Make us your home page

Escape to taste of France with Julia Child's mussels simmered in wine

Every time we have Moules à La Marinière for dinner it feels so elegant. As if we are in France, eating mussels very much the way Julia and Paul Child would have. The recipe comes, of course, from Mastering the Art of French Cooking.

Related News/Archive

In Julia Child's masterpiece of a cookbook, she dedicates several pages to mussels, starting with this simple and fresh preparation. Mussels are steamed for a few minutes with wine, shallots, parsley, thyme and butter. The buttery, herbal sauce infused with the juices of mussels at the bottom of the pot — you'll need a spoon and plenty of bread for that.

In her ode to moules, Julia says: "Mussels, with their long, oval, blue-black shells and delicious pink-orange flesh are often called the poor man's oyster." And yet, it always feels quite luxurious when we make these. If you asked me how many times I'd served either at home, well, it's mussels 5, oysters 0.

Her recipe serves six to eight, but we cut it down for two. We used 2 pounds of mussels at $3.99 a pound. Not bad. And the guys working behind the seafood counter are always the chattiest, so there's that.

After some chopping and preparing, it's just a few minutes before dinner is ready. Child recommends soaking the mussels for quite a while before cooking, and we've done this before. We even tried adding a bit of flour to the soaking water, hoping the mussels would eat and fatten up just a bit more, but now I skip the soaking step. Most mussels you'll find at a grocery store are farm-raised, and they're not carrying as much grit as Child's mussels would have. Just rinse them under cool running water.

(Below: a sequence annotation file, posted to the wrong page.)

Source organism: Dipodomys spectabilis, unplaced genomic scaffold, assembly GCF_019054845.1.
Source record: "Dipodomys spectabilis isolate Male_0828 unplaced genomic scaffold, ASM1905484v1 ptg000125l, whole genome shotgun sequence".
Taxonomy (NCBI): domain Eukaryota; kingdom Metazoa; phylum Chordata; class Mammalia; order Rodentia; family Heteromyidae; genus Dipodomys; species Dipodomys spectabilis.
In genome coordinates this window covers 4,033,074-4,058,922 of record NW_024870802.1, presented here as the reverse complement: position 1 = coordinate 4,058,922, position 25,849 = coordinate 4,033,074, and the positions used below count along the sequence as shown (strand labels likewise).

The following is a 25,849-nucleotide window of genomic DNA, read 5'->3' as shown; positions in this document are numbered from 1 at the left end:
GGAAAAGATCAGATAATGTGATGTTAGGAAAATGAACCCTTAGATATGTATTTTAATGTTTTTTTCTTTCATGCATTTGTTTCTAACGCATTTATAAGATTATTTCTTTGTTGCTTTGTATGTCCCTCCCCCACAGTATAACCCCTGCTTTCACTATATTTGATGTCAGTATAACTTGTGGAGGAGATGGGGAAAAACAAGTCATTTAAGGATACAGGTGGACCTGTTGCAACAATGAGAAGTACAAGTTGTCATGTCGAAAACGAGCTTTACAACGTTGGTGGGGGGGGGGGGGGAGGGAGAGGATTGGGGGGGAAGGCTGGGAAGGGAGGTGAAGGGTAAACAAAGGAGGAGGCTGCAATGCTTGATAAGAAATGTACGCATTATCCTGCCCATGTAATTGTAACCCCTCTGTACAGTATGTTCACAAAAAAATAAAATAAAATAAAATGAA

There is the matter of debearding the mussels. Not a big deal. Wrestling with the mussels is kind of fun. Wipe down a mussel and find the brown tuft of hairs sticking out one side. Tug firmly and yank off the beard. Some are bigger than others. If the mussel isn't giving it up, use a paper towel for a better grip.

Let's not forget the wine. I prefer a muscadet as it's a classic pairing with shellfish, and it's my favorite white wine at the moment. The taste is clean and crisp, and it's what I prefer to cook the mussels in, too.

Pick up the wine and mussels on your way home, and you're halfway there. This is good enough for the weekend but entirely reasonable on a weeknight. I'm not spending tonight in the South of France, and I don't think you are either, but serve this dinner on the patio and it's not hard to pretend.

Ileana Morales is a writer who cooks in a small apartment kitchen in Tampa with boyfriend Danny Valentine, an education reporter for the Tampa Bay Times. For more of their kitchen adventures, visit Ileana's blog, . She can be reached at


Moules à La Marinière

2 pounds mussels, debearded and rinsed

1 cup dry white wine, a muscadet is great

¼ cup minced shallots or green onions or finely minced onions

A couple of parsley sprigs

½ teaspoon thyme

Dash of black pepper